And they answer to their electorate for doing so.

    If the MP does a bad job then at the next election the voters can pick a new representative to replace them.
  • CookieCookie Posts: 4,226

    Cookie said:

    Charles said:

    I think there are plenty of reasons to support FPTP but it does it a disservice when its supporters use half-truths to justify it.

    The fact is that the main benefits of FPTP are the singular local MP and the tendency to produce "strong" government.

    It all comes down to whether you believe those benefits outweigh the democratic costs.

    If you do, fair enough.

    But to pretend there's no downsides to FPTP at all? Come on.

    I don’t believe there is a democratic cost. After all this is a community selecting a representative not trying to reflect the percentage score someone got in an opinion poll
    That would be fine if MPs could act as a representative of their community instead of being lobby fodder and rosette-wearing donkeys.

    Given what we've seen of the reality of the strength of the party system, with Johnson's deselection of internal opponents, then we would be best placed to either weaken the party system (if possible) or choose a different voting system better suited to strong centralised parties.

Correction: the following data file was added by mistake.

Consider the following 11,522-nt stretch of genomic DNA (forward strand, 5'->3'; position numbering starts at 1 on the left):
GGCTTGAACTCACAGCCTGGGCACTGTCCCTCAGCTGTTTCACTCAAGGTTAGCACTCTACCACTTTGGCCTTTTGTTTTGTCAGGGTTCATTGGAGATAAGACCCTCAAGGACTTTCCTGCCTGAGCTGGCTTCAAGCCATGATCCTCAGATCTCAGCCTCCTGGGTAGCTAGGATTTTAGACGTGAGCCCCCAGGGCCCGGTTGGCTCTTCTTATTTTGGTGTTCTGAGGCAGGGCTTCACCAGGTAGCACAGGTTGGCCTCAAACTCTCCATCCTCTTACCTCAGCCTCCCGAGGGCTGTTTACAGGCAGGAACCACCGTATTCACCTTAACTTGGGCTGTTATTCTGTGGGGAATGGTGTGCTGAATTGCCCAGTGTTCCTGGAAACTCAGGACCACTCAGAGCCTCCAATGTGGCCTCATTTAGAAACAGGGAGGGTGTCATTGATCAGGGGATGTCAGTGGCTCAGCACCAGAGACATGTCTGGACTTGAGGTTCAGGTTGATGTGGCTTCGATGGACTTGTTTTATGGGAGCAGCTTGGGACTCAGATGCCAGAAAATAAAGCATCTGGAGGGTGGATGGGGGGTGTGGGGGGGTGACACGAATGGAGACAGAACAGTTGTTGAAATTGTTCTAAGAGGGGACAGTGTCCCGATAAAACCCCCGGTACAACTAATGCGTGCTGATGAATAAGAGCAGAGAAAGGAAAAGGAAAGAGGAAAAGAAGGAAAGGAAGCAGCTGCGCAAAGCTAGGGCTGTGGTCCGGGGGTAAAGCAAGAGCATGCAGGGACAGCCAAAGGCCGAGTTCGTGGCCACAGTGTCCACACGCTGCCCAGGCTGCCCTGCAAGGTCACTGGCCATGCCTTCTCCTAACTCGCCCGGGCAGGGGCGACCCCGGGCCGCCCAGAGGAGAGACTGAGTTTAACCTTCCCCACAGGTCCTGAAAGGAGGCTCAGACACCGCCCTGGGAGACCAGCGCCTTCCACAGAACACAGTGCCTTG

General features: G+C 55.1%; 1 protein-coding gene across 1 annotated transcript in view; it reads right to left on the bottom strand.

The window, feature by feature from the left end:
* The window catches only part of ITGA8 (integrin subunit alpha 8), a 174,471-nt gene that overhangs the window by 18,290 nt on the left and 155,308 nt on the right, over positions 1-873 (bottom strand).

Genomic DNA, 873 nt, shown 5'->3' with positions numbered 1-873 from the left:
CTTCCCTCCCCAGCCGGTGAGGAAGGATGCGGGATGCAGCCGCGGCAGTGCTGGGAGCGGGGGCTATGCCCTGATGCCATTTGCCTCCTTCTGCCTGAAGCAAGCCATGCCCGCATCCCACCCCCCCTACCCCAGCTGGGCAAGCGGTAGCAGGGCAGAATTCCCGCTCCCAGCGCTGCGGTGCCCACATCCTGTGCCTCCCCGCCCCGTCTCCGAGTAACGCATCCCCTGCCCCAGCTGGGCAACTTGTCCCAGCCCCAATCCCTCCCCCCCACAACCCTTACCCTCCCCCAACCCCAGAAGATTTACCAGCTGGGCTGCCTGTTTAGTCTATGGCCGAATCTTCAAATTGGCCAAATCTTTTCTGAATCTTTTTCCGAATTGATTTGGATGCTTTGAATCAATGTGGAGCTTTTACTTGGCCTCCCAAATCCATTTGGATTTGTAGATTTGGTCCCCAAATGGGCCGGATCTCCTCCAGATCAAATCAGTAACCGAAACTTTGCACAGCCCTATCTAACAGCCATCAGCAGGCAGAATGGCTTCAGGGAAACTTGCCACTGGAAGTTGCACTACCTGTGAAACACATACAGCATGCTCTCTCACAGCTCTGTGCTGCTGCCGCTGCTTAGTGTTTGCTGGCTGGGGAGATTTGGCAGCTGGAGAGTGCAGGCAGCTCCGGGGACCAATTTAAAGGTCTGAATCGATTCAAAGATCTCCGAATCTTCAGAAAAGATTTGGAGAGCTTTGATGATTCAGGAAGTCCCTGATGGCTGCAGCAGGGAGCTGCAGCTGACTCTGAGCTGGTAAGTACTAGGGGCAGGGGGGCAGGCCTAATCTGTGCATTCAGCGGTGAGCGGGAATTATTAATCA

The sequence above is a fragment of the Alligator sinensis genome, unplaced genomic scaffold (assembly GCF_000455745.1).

One advantage of STV is that it gives a better chance to internal party dissidents excised by their leadership, so it not only better represents the party-dominant nature of our democracy, but also acts to weaken it slightly.
    It would be interesting to know how the European question would have played out over the last 30 years if voters could have chosen not only between parties but between different flavours of member within those parties.
    Yes. I suspect that you would have seen a lot more Labour MPs who supported Brexit.

    I might disagree with the policy, but I can see that would have been a more accurate reflection of public opinion in the Commons.
    And as such, we might have been able to put the brakes on with Lisbon in 2007, rather than getting to the all-or-nothing choice of 2016.
  • GallowgateGallowgate Posts: 16,512

    @Endillion and @Philip_Thompson thought experiment time.

    Let's say under FPTP 650 independent MPs are elected to Parliament.

    Who is the "winner" of that election?

    Well eventually a loose confederation of proto-parties would form. It would have to happen as government is formed from it.
    Well obviously.

    My point is that FPTP works great in a locally orientated election of representatives to a legislature.

    It breaks down when a vast majority of people simply vote on national politics for parties.